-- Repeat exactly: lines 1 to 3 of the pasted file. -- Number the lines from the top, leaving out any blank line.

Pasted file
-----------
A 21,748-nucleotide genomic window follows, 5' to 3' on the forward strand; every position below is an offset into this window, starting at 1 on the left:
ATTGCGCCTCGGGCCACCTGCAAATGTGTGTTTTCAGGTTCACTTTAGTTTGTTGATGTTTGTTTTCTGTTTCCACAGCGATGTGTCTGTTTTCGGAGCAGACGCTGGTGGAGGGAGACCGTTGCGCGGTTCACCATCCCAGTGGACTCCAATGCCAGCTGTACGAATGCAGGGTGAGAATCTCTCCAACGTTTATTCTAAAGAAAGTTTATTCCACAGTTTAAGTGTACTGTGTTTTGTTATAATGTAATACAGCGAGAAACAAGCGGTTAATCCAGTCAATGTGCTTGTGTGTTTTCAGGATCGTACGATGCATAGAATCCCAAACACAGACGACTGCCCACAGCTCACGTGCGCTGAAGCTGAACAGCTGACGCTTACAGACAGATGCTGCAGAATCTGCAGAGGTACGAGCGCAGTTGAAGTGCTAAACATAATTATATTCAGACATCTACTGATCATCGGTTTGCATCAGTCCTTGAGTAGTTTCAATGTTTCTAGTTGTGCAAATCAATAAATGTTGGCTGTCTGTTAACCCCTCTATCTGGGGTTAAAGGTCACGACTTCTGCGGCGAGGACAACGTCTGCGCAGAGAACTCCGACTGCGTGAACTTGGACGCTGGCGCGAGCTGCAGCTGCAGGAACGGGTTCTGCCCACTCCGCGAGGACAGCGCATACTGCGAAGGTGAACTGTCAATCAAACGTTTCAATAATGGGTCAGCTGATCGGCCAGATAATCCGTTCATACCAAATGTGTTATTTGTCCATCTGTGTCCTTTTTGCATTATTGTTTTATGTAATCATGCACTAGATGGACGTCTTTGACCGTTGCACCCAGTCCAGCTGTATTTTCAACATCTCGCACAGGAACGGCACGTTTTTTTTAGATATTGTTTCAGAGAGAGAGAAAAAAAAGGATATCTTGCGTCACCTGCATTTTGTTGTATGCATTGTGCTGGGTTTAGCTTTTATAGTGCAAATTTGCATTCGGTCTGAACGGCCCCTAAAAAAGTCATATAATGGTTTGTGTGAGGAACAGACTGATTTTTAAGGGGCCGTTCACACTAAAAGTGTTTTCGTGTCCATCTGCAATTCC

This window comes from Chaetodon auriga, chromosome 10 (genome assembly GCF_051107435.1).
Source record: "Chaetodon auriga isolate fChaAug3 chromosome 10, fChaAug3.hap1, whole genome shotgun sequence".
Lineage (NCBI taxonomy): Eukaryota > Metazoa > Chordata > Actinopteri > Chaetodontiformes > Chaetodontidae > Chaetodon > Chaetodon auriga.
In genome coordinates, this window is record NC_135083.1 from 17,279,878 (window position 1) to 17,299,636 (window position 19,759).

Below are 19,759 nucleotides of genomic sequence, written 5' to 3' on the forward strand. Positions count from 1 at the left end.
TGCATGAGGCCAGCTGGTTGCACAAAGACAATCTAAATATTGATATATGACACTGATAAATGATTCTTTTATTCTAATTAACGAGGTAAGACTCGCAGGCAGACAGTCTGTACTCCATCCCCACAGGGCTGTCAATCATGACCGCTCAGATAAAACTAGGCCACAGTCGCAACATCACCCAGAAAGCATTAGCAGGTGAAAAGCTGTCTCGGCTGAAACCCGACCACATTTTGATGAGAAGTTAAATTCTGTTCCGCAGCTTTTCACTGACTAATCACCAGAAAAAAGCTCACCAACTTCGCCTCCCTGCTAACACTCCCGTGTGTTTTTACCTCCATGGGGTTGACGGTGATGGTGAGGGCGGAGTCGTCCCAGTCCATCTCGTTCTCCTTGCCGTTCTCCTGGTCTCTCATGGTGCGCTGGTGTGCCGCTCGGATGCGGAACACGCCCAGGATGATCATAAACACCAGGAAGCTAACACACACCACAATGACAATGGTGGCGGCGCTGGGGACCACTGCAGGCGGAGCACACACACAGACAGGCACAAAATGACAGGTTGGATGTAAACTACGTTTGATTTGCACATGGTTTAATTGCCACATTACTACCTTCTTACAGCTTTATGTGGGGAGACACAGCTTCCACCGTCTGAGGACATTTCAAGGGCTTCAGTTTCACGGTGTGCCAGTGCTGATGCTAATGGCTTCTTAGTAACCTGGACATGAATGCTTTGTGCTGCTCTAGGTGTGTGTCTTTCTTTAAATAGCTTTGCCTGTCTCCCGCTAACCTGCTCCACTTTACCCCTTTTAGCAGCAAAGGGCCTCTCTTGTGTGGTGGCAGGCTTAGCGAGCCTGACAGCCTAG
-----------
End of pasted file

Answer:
A 21,748-nucleotide genomic window follows, 5' to 3' on the forward strand; every position below is an offset into this window, starting at 1 on the left:
ATTGCGCCTCGGGCCACCTGCAAATGTGTGTTTTCAGGTTCACTTTAGTTTGTTGATGTTTGTTTTCTGTTTCCACAGCGATGTGTCTGTTTTCGGAGCAGACGCTGGTGGAGGGAGACCGTTGCGCGGTTCACCATCCCAGTGGACTCCAATGCCAGCTGTACGAATGCAGGGTGAGAATCTCTCCAACGTTTATTCTAAAGAAAGTTTATTCCACAGTTTAAGTGTACTGTGTTTTGTTATAATGTAATACAGCGAGAAACAAGCGGTTAATCCAGTCAATGTGCTTGTGTGTTTTCAGGATCGTACGATGCATAGAATCCCAAACACAGACGACTGCCCACAGCTCACGTGCGCTGAAGCTGAACAGCTGACGCTTACAGACAGATGCTGCAGAATCTGCAGAGGTACGAGCGCAGTTGAAGTGCTAAACATAATTATATTCAGACATCTACTGATCATCGGTTTGCATCAGTCCTTGAGTAGTTTCAATGTTTCTAGTTGTGCAAATCAATAAATGTTGGCTGTCTGTTAACCCCTCTATCTGGGGTTAAAGGTCACGACTTCTGCGGCGAGGACAACGTCTGCGCAGAGAACTCCGACTGCGTGAACTTGGACGCTGGCGCGAGCTGCAGCTGCAGGAACGGGTTCTGCCCACTCCGCGAGGACAGCGCATACTGCGAAGGTGAACTGTCAATCAAACGTTTCAATAATGGGTCAGCTGATCGGCCAGATAATCCGTTCATACCAAATGTGTTATTTGTCCATCTGTGTCCTTTTTGCATTATTGTTTTATGTAATCATGCACTAGATGGACGTCTTTGACCGTTGCACCCAGTCCAGCTGTATTTTCAACATCTCGCACAGGAACGGCACGTTTTTTTTAGATATTGTTTCAGAGAGAGAGAAAAAAAAGGATATCTTGCGTCACCTGCATTTTGTTGTATGCATTGTGCTGGGTTTAGCTTTTATAGTGCAAATTTGCATTCGGTCTGAACGGCCCCTAAAAAAGTCATATAATGGTTTGTGTGAGGAACAGACTGATTTTTAAGGGGCCGTTCACACTAAAAGTGTTTTCGTGTCCATCTGCAATTCC

This window comes from Chaetodon auriga, chromosome 10 (genome assembly GCF_051107435.1).